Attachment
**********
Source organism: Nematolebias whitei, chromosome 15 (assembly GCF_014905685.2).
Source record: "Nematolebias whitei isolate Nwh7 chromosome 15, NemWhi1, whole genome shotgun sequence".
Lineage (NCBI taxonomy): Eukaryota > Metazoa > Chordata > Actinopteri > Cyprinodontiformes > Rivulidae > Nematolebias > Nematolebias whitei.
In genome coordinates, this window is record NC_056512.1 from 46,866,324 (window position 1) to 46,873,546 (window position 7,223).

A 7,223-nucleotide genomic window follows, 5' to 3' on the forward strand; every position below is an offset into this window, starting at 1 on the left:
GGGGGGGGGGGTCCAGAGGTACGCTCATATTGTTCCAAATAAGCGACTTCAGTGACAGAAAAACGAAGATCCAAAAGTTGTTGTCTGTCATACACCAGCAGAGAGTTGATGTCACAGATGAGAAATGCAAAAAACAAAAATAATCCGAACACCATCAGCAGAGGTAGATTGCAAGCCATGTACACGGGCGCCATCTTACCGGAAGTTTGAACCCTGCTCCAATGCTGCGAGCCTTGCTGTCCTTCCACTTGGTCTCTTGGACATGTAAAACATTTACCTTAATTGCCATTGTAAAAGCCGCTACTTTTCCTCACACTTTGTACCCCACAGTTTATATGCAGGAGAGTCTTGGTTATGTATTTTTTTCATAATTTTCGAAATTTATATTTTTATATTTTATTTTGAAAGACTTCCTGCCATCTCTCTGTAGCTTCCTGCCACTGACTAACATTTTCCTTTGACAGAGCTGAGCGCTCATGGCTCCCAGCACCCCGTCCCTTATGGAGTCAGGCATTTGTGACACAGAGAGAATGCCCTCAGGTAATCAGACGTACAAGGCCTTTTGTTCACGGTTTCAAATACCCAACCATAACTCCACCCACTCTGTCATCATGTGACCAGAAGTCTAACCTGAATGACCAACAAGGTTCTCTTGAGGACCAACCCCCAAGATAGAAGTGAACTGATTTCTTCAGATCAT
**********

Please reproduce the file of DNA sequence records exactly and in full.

Source organism: Nematolebias whitei, chromosome 15 (assembly GCF_014905685.2).
Source record: "Nematolebias whitei isolate Nwh7 chromosome 15, NemWhi1, whole genome shotgun sequence".
Lineage (NCBI taxonomy): Eukaryota > Metazoa > Chordata > Actinopteri > Cyprinodontiformes > Rivulidae > Nematolebias > Nematolebias whitei.
In genome coordinates, this window is record NC_056512.1 from 46,866,324 (window position 1) to 46,873,546 (window position 7,223).

A 7,223-nucleotide genomic window follows, 5' to 3' on the forward strand; every position below is an offset into this window, starting at 1 on the left:
GGGGGGGGGGGTCCAGAGGTACGCTCATATTGTTCCAAATAAGCGACTTCAGTGACAGAAAAACGAAGATCCAAAAGTTGTTGTCTGTCATACACCAGCAGAGAGTTGATGTCACAGATGAGAAATGCAAAAAACAAAAATAATCCGAACACCATCAGCAGAGGTAGATTGCAAGCCATGTACACGGGCGCCATCTTACCGGAAGTTTGAACCCTGCTCCAATGCTGCGAGCCTTGCTGTCCTTCCACTTGGTCTCTTGGACATGTAAAACATTTACCTTAATTGCCATTGTAAAAGCCGCTACTTTTCCTCACACTTTGTACCCCACAGTTTATATGCAGGAGAGTCTTGGTTATGTATTTTTTTCATAATTTTCGAAATTTATATTTTTATATTTTATTTTGAAAGACTTCCTGCCATCTCTCTGTAGCTTCCTGCCACTGACTAACATTTTCCTTTGACAGAGCTGAGCGCTCATGGCTCCCAGCACCCCGTCCCTTATGGAGTCAGGCATTTGTGACACAGAGAGAATGCCCTCAGGTAATCAGACGTACAAGGCCTTTTGTTCACGGTTTCAAATACCCAACCATAACTCCACCCACTCTGTCATCATGTGACCAGAAGTCTAACCTGAATGACCAACAAGGTTCTCTTGAGGACCAACCCCCAAGATAGAAGTGAACTGATTTCTTCAGATCAT